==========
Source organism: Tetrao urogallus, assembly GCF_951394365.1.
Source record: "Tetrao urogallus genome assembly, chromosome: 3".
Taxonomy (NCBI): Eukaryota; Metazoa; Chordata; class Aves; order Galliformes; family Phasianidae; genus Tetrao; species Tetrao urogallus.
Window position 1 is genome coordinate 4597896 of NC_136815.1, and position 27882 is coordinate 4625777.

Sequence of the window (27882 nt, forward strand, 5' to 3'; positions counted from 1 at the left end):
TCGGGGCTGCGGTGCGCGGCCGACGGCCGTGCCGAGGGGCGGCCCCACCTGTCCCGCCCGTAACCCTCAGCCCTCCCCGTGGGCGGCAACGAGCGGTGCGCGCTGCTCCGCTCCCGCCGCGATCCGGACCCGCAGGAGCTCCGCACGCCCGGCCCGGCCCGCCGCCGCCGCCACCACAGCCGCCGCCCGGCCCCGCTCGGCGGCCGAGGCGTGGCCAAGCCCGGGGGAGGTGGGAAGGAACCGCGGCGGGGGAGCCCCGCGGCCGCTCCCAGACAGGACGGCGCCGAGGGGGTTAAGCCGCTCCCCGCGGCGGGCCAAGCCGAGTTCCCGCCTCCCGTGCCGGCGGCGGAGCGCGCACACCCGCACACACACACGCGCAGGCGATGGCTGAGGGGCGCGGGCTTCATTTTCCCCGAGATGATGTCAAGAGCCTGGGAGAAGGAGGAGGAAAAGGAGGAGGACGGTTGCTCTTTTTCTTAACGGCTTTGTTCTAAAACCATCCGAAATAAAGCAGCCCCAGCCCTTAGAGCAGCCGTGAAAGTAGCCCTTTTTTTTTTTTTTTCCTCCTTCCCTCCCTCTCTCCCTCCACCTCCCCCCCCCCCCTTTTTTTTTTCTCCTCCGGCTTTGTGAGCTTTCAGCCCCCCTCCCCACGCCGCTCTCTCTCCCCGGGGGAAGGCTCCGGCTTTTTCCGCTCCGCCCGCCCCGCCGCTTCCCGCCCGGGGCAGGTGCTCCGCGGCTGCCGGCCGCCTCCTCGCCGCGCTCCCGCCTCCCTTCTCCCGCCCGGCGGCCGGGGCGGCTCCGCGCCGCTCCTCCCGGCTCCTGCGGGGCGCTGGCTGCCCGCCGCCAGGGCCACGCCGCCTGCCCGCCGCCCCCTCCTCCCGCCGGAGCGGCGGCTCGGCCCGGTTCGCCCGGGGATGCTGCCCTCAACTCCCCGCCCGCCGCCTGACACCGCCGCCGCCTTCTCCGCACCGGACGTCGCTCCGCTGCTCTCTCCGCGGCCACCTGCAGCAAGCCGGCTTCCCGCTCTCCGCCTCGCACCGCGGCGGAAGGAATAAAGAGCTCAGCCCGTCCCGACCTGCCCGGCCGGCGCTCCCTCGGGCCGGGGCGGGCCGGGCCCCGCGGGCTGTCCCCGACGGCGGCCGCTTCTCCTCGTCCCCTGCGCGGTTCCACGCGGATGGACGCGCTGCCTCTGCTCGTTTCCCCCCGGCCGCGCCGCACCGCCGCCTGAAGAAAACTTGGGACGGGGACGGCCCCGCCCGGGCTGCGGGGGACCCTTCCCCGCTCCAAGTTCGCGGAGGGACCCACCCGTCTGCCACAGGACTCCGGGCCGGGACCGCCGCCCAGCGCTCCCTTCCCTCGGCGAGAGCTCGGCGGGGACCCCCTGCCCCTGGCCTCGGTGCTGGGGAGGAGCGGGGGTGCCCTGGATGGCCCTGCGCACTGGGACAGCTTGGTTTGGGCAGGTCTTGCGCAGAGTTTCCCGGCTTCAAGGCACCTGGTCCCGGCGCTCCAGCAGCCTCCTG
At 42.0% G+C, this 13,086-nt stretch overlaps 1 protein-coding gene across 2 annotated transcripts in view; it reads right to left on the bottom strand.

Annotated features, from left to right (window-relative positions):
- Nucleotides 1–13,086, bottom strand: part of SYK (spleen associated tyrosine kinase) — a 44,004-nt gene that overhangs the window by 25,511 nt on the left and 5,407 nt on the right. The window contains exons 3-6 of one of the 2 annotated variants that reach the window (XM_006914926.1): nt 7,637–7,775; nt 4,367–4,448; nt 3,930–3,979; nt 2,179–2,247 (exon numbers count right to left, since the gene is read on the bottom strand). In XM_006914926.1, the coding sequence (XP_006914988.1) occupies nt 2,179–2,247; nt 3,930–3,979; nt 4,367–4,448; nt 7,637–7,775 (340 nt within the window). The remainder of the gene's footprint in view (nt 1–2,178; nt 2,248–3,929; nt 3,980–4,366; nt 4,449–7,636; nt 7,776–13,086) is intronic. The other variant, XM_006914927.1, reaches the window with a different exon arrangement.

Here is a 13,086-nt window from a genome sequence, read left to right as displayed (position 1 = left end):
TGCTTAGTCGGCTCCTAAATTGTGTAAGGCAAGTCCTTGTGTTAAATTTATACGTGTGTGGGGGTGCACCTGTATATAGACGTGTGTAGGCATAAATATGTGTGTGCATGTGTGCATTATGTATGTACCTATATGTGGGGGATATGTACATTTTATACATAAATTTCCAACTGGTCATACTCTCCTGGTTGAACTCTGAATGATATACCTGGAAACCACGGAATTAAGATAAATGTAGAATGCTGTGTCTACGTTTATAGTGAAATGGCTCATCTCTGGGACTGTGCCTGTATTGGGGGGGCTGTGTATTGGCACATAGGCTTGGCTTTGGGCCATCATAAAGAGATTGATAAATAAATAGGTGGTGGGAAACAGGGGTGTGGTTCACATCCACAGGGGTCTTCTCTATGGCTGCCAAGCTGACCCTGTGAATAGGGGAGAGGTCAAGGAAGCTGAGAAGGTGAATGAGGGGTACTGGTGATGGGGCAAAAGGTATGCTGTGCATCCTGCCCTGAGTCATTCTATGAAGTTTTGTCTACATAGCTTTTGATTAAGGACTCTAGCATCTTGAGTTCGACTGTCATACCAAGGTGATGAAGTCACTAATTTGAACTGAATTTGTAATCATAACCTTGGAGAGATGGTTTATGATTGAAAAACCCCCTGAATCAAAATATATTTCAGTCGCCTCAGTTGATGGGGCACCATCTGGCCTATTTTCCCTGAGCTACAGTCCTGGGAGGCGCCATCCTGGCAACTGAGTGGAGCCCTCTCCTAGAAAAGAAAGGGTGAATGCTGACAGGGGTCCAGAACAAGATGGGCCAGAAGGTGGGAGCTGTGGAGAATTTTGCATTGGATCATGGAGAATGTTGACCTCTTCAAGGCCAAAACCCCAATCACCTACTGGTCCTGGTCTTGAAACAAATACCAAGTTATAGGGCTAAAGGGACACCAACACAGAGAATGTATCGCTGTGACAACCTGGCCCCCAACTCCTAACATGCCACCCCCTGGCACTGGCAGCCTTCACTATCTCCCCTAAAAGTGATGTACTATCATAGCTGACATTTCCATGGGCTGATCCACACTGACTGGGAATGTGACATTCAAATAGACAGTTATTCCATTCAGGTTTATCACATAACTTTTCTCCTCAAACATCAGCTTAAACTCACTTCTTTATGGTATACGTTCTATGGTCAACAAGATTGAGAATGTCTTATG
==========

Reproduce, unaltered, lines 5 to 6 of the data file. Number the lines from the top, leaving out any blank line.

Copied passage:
Sequence of the window (27882 nt, forward strand, 5' to 3'; positions counted from 1 at the left end):
TCGGGGCTGCGGTGCGCGGCCGACGGCCGTGCCGAGGGGCGGCCCCACCTGTCCCGCCCGTAACCCTCAGCCCTCCCCGTGGGCGGCAACGAGCGGTGCGCGCTGCTCCGCTCCCGCCGCGATCCGGACCCGCAGGAGCTCCGCACGCCCGGCCCGGCCCGCCGCCGCCGCCACCACAGCCGCCGCCCGGCCCCGCTCGGCGGCCGAGGCGTGGCCAAGCCCGGGGGAGGTGGGAAGGAACCGCGGCGGGGGAGCCCCGCGGCCGCTCCCAGACAGGACGGCGCCGAGGGGGTTAAGCCGCTCCCCGCGGCGGGCCAAGCCGAGTTCCCGCCTCCCGTGCCGGCGGCGGAGCGCGCACACCCGCACACACACACGCGCAGGCGATGGCTGAGGGGCGCGGGCTTCATTTTCCCCGAGATGATGTCAAGAGCCTGGGAGAAGGAGGAGGAAAAGGAGGAGGACGGTTGCTCTTTTTCTTAACGGCTTTGTTCTAAAACCATCCGAAATAAAGCAGCCCCAGCCCTTAGAGCAGCCGTGAAAGTAGCCCTTTTTTTTTTTTTTTCCTCCTTCCCTCCCTCTCTCCCTCCACCTCCCCCCCCCCCCTTTTTTTTTTCTCCTCCGGCTTTGTGAGCTTTCAGCCCCCCTCCCCACGCCGCTCTCTCTCCCCGGGGGAAGGCTCCGGCTTTTTCCGCTCCGCCCGCCCCGCCGCTTCCCGCCCGGGGCAGGTGCTCCGCGGCTGCCGGCCGCCTCCTCGCCGCGCTCCCGCCTCCCTTCTCCCGCCCGGCGGCCGGGGCGGCTCCGCGCCGCTCCTCCCGGCTCCTGCGGGGCGCTGGCTGCCCGCCGCCAGGGCCACGCCGCCTGCCCGCCGCCCCCTCCTCCCGCCGGAGCGGCGGCTCGGCCCGGTTCGCCCGGGGATGCTGCCCTCAACTCCCCGCCCGCCGCCTGACACCGCCGCCGCCTTCTCCGCACCGGACGTCGCTCCGCTGCTCTCTCCGCGGCCACCTGCAGCAAGCCGGCTTCCCGCTCTCCGCCTCGCACCGCGGCGGAAGGAATAAAGAGCTCAGCCCGTCCCGACCTGCCCGGCCGGCGCTCCCTCGGGCCGGGGCGGGCCGGGCCCCGCGGGCTGTCCCCGACGGCGGCCGCTTCTCCTCGTCCCCTGCGCGGTTCCACGCGGATGGACGCGCTGCCTCTGCTCGTTTCCCCCCGGCCGCGCCGCACCGCCGCCTGAAGAAAACTTGGGACGGGGACGGCCCCGCCCGGGCTGCGGGGGACCCTTCCCCGCTCCAAGTTCGCGGAGGGACCCACCCGTCTGCCACAGGACTCCGGGCCGGGACCGCCGCCCAGCGCTCCCTTCCCTCGGCGAGAGCTCGGCGGGGACCCCCTGCCCCTGGCCTCGGTGCTGGGGAGGAGCGGGGGTGCCCTGGATGGCCCTGCGCACTGGGACAGCTTGGTTTGGGCAGGTCTTGCGCAGAGTTTCCCGGCTTCAAGGCACCTGGTCCCGGCGCTCCAGCAGCCTCCTG